Mali's junta said on Friday it would resist any deployment of West African soldiers in the country and treat foreign forces sent there under a regional plan as "the enemy".
The comments came a day after regional bloc ECOWAS said it would send troops to Mali and Guinea-Bissau to tackle the aftermath of coups that, in the case of Mali, has left more than half the country in rebel hands.
"We will not accept any ECOWAS soldiers on our territory. This is non-negotiable. Any soldier who comes will be seen as the enemy," Bakary Mariko, a spokesman for Mali's CNRDRE junta, told Reuters by telephone.
Mariko accused ECOWAS - which called for elections within a year, ordered the military back to barracks and threatened military figures with sanctions if there was further meddling in politics - of going beyond its mandate.
He said the regional body need only provide Mali's army with logistics to help it defeat separatist and Islamists rebels now controlling the north: "We have the men."
While Guinea-Bissau has suffered from chronic instability, Mali had enjoyed 20 years of civilian rule before soldiers ousted the president on March 22 over complaints of his handling of a northern rebellion.
Taking advantage of the chaos after the Mali coup, a mix of separatist and Islamist rebels then seized the northern two-thirds of the country, carving out a zone experts fear is a haven for al Qaeda cells and international criminal gangs.
Mali has said it is ready for dialogue but with Mali's army in tatters after the lightening rebel advance, analysts and diplomats say it will take both time and outside support to put any form of pressure on the rebel forces.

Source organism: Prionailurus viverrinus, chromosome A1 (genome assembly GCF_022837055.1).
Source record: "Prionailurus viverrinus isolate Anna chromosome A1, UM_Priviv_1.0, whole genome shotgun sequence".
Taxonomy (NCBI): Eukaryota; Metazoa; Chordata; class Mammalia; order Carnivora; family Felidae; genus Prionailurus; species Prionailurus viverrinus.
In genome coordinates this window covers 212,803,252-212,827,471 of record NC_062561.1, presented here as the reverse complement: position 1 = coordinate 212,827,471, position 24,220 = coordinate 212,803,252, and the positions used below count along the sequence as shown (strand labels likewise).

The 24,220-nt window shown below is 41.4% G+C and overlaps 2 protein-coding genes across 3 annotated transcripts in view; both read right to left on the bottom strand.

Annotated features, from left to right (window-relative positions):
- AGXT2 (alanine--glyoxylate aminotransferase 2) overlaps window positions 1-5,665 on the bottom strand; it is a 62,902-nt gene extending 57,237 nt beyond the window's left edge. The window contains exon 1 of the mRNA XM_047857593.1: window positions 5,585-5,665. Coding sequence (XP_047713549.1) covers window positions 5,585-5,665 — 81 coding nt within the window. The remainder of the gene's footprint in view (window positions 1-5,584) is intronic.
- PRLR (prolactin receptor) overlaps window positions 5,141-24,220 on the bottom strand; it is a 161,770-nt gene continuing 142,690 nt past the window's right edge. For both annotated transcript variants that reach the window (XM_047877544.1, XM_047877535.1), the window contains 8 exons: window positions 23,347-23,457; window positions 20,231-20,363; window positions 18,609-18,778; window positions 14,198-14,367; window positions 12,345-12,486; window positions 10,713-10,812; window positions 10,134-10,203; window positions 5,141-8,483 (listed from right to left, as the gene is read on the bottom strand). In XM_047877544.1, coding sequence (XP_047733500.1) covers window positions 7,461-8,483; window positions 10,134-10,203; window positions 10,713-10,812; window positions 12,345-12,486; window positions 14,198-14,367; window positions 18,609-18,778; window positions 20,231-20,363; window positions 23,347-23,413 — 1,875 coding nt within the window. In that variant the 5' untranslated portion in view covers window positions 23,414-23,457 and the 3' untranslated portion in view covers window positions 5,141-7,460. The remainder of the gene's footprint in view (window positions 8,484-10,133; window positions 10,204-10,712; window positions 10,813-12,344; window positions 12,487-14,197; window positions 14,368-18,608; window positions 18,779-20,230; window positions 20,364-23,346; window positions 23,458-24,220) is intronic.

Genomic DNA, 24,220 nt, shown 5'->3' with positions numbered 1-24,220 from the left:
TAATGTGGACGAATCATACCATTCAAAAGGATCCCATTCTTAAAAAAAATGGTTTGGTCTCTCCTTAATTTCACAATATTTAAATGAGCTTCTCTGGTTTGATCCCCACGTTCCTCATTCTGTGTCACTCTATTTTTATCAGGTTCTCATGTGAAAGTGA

The CNRDRE has officially handed power back to a civilian administration but arrests last week of top political and military figures involved in the previous government served as a reminder of the military's continued role in politics.
Tiebile Drame, a senior member of the anti-coup alliance of political parties, welcomed the ECOWAS decisions.
ECOWAS also called for elections in Guinea-Bissau within a year and threatened sanctions on military leaders if they failed to free political prisoners and restore civilian rule within 72 hours.
There was no immediate reaction from the junta in Guinea-Bissau but a Reuters journalist in the crumbling seaside capital, Bissau, said local army offers were meeting regional military chiefs at the Bissau airport on Friday.
Soldiers armed with machine guns and rocket launchers have also reinforced security at barracks
Few details have been made public but estimates of the size of the ECOWAS force in Mali have ranged from 3,000 to 5,000. A source at the bloc said it planned to send 638 men to Guinea-Bissau.
Gilles Yabi, West Africa analyst for the Brussels-based International Crisis Group, said West African forces would not be deployed without the consensus of local armies.
"There are constant discussions between them," he said.
"The risk for a confrontation is much higher in Bissau. They are hostile to foreign military interventions there. But even here, it will be negotiated with the military in Guinea Bissau."
ECOWAS soldiers there are due to be replacing Angolan forces who had been in the country but fell out with influential members of the army ahead of the coup.